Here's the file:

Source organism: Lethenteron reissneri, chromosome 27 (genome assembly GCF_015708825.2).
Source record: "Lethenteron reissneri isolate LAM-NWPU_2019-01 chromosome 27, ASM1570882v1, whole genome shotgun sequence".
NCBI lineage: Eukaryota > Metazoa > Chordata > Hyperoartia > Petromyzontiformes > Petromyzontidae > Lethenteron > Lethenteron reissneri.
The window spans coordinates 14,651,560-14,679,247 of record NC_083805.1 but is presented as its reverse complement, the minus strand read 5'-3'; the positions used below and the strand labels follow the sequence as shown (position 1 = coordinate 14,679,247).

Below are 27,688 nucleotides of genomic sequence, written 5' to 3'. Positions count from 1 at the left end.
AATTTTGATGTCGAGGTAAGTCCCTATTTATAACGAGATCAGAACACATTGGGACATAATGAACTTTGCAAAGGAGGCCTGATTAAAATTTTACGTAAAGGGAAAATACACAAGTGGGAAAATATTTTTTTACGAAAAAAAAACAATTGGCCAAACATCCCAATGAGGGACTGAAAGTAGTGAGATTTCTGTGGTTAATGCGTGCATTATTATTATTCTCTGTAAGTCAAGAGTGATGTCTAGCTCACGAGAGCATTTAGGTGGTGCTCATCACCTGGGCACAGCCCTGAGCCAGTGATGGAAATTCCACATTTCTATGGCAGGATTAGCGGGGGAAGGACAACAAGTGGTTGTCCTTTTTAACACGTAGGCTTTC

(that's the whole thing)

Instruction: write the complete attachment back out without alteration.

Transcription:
Source organism: Lethenteron reissneri, chromosome 27 (genome assembly GCF_015708825.2).
Source record: "Lethenteron reissneri isolate LAM-NWPU_2019-01 chromosome 27, ASM1570882v1, whole genome shotgun sequence".
NCBI lineage: Eukaryota > Metazoa > Chordata > Hyperoartia > Petromyzontiformes > Petromyzontidae > Lethenteron > Lethenteron reissneri.
The window spans coordinates 14,651,560-14,679,247 of record NC_083805.1 but is presented as its reverse complement, the minus strand read 5'-3'; the positions used below and the strand labels follow the sequence as shown (position 1 = coordinate 14,679,247).

Below are 27,688 nucleotides of genomic sequence, written 5' to 3'. Positions count from 1 at the left end.
AATTTTGATGTCGAGGTAAGTCCCTATTTATAACGAGATCAGAACACATTGGGACATAATGAACTTTGCAAAGGAGGCCTGATTAAAATTTTACGTAAAGGGAAAATACACAAGTGGGAAAATATTTTTTTACGAAAAAAAAACAATTGGCCAAACATCCCAATGAGGGACTGAAAGTAGTGAGATTTCTGTGGTTAATGCGTGCATTATTATTATTCTCTGTAAGTCAAGAGTGATGTCTAGCTCACGAGAGCATTTAGGTGGTGCTCATCACCTGGGCACAGCCCTGAGCCAGTGATGGAAATTCCACATTTCTATGGCAGGATTAGCGGGGGAAGGACAACAAGTGGTTGTCCTTTTTAACACGTAGGCTTTC